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COOK CHOCOLATE CO. v. SALOMON INC.

September 26, 1990

COOK CHOCOLATE COMPANY, A DIVISION OF WORLD'S FINEST CHOCOLATE, INC., PLAINTIFF,
v.
SALOMON INC., PHILIPP BROTHERS, INC., PHILIPP BROTHERS TRADING CORPORATION, PHILIPP BROTHERS COMMODITIES CORP., COCOA MERCHANTS LTD., DANIEL F. TULIG, MARK GLOWATZ, AND ESTHER GREENFIELD, DEFENDANTS.



The opinion of the court was delivered by: Sweet, District Judge.

OPINION

Plaintiff Cook Chocolate Company ("Cook") has moved under Sections 10(b) and 10(c) of the Federal Arbitration Act ("FAA"), 9 U.S.C. § 10(b), 10(c), to vacate an arbitration award entered in favor of defendants Salomon Inc. ("Salomon"), Phillip Brothers, Inc. ("PBI"), Phillip Brothers Trading Corporation ("PBTC"), Phillip Brothers Commodity Corporation ("PBCC"), Cocoa Merchants, Limited ("CML") (collectively, "Phibro") and Daniel F. Tulig ("Tulig"), Mark Glowatz ("Glowatz") and Esther Greenfield ("Greenfield") (collectively, "the individual defendants"). The defendants have cross-moved under Section 9 of the FAA, 9 U.S.C. § 9, for an order confirming the award, and also for sanctions against Cook's attorneys under Rule 11 of the Federal Rules of Civil Procedure. Because there are insufficient grounds to vacate the award under § 10, Cook's motion is denied, and the defendants' cross-motions to confirm the award are granted. The motion for sanctions under Rule 11 is denied.

The Parties

Prior Proceedings

Cook originally filed its complaint on August 4, 1987 charging Phibro and the individual defendants with violations of the Commodity Exchange Act ("CEA"), 7 U.S.C. § 6b(A)-(D), and the Racketeer Influenced and Corrupt Organizations Act ("RICO"), 18 U.S.C. § 1962, and asserting several common law cause of action, in connection with Cook's purchase of physical cocoa through Phibro. On March 22, 1988, the defendants' motion to stay the litigation pending arbitration before the Cocoa Merchants' Association of America, Inc. ("CMAA") was granted. During the course of the arbitration, Cook returned to this court seeking an order directing the defendants to comply with its subpoenas for production of documents and also an order disqualifying Tulig's counsel for a conflict of interest. On October 27, 1988, this court denied Cook's motion, stating that "Cook will be able to challenge the arbitrators' award after the process is complete. . . ." October 27, 1988 Slip op. at 2, 1988 WL 120464. The time for that challenge has now arrived.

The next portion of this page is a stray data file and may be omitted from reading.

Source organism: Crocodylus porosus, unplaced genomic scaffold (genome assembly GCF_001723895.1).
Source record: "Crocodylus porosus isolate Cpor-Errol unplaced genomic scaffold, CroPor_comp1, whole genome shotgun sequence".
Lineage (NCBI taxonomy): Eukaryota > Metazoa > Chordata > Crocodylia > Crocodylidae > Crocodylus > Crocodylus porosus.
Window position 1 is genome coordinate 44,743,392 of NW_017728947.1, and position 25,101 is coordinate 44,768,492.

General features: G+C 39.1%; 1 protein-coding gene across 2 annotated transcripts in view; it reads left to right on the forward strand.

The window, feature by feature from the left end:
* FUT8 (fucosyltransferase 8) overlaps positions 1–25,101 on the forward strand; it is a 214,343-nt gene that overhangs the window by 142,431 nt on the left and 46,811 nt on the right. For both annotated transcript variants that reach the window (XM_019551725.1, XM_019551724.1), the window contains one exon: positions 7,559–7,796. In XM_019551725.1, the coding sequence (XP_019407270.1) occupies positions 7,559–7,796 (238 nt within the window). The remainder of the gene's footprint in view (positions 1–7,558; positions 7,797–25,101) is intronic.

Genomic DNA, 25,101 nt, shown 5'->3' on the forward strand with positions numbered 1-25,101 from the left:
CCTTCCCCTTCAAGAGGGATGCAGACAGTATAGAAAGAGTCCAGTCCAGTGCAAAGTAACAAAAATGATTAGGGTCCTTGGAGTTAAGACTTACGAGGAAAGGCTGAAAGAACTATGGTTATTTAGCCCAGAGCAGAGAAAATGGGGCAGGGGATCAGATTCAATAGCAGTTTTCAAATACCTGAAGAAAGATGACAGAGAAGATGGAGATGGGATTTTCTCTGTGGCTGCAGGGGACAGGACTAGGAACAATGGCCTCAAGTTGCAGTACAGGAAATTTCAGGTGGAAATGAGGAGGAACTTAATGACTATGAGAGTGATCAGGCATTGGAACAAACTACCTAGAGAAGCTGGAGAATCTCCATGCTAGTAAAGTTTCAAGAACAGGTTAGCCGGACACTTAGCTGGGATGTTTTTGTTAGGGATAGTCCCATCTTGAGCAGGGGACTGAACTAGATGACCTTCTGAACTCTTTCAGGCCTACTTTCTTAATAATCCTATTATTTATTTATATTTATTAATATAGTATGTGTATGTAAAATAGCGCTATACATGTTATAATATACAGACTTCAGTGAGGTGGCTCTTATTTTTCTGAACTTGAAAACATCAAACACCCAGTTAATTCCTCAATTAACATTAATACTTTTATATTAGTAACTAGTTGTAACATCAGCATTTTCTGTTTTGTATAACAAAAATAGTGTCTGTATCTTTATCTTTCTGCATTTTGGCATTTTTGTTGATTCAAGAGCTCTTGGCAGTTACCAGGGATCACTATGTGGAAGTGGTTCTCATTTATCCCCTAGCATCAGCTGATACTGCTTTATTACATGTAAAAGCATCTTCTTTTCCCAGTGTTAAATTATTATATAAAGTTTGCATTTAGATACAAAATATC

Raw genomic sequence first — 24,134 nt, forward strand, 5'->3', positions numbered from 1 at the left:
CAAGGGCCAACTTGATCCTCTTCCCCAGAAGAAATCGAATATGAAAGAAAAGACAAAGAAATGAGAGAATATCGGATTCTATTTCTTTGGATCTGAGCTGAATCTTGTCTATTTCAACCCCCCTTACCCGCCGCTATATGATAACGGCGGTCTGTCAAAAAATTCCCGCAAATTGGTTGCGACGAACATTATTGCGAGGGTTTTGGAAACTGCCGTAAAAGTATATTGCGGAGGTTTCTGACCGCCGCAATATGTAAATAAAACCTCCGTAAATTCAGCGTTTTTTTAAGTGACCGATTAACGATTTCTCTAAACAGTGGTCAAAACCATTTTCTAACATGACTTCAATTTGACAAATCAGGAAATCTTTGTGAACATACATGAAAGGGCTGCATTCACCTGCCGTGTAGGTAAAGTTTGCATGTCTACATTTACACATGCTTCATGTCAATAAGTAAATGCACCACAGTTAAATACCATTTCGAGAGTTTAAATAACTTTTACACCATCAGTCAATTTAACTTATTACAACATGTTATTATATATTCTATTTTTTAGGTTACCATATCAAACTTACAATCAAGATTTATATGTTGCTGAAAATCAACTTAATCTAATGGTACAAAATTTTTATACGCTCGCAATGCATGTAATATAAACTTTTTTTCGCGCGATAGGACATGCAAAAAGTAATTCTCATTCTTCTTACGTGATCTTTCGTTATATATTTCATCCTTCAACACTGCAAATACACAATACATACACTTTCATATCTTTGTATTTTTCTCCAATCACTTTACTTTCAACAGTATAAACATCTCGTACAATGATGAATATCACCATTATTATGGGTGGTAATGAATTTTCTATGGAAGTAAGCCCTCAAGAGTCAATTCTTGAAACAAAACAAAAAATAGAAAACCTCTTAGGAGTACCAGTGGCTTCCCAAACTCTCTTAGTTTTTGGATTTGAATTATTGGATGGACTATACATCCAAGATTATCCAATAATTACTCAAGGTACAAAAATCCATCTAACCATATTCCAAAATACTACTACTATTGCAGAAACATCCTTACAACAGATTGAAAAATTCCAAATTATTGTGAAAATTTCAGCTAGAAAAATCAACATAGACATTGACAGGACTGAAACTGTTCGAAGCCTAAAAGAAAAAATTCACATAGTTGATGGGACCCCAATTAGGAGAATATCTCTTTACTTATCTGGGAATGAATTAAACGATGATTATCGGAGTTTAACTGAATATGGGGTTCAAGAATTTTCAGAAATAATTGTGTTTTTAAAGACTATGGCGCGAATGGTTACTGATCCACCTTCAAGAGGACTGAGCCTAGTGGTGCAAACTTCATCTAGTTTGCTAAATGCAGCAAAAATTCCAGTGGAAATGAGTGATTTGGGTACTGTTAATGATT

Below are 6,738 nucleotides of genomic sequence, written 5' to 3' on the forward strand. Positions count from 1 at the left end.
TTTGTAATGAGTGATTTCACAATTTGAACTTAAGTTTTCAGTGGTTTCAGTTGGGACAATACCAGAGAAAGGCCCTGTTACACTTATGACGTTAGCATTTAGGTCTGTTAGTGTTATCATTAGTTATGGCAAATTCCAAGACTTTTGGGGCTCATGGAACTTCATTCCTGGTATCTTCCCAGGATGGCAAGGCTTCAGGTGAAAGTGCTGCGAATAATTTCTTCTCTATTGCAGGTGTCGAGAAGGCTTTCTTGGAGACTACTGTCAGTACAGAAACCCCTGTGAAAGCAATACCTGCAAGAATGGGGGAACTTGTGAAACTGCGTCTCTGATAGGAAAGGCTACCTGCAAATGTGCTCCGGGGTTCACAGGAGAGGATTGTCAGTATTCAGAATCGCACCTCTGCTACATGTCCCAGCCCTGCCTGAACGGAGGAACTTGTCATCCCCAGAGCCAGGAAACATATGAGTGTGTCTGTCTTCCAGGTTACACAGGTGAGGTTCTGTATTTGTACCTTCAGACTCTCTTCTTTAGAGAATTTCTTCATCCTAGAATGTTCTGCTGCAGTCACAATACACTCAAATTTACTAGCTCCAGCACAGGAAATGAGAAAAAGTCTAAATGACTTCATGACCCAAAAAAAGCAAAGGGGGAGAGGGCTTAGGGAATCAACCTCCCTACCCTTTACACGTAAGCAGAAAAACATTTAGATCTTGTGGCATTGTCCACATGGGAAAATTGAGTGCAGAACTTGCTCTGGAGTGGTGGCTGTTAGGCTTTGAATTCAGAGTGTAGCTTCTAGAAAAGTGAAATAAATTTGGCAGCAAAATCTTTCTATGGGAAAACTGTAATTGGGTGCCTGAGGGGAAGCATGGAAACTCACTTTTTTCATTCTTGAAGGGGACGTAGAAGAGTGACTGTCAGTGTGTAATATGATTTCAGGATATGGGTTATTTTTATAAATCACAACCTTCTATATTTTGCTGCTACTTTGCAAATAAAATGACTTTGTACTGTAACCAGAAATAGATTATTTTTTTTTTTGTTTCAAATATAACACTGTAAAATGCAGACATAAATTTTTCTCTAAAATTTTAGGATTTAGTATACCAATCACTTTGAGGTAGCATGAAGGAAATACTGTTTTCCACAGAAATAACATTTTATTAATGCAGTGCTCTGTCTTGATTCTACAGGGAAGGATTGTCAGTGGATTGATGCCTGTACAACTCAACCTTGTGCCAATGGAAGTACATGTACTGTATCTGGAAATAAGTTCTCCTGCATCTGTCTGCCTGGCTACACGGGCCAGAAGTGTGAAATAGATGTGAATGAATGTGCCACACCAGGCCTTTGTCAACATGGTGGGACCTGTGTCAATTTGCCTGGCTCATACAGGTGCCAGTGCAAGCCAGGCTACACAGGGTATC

The Arbitration

The arbitration panel consisted of three individuals who were in the business of trading cocoa and cocoa futures: John Bell ("Bell"), the chairman of the panel, the manager of the New York Cocoa Department for Woodhouse Drake & Carey (Trading) Inc., an international commodity trading firm; James Jenkins ("Jenkins"), a senior physical cocoa trader at Gill & Duffus, Inc. and vice president of Gill & Duffus Futures, Inc., both part of an international commodity trading firm; and Jack Ward ("Ward"), president of Baretto Peat, Inc., the United States branch of one of the world's largest processors of cocoa beans and producers of cocoa products. The hearings before the panel entailed nine days of testimony stretched out over more than four months, and generated a transcript of over 2000 pages. Following the close of the hearings, on March 22, 1989, the panel announced an award dismissing all of Cook's claims against the defendants, awarding costs and attorneys' fees to all of the defendants ($392,459.28), and assessing the CMAA's expenses for the arbitration against Cook ($121,017.04). The award also provided for Cook to reimburse the CMAA for any expenses incurred in confirming or collecting the award.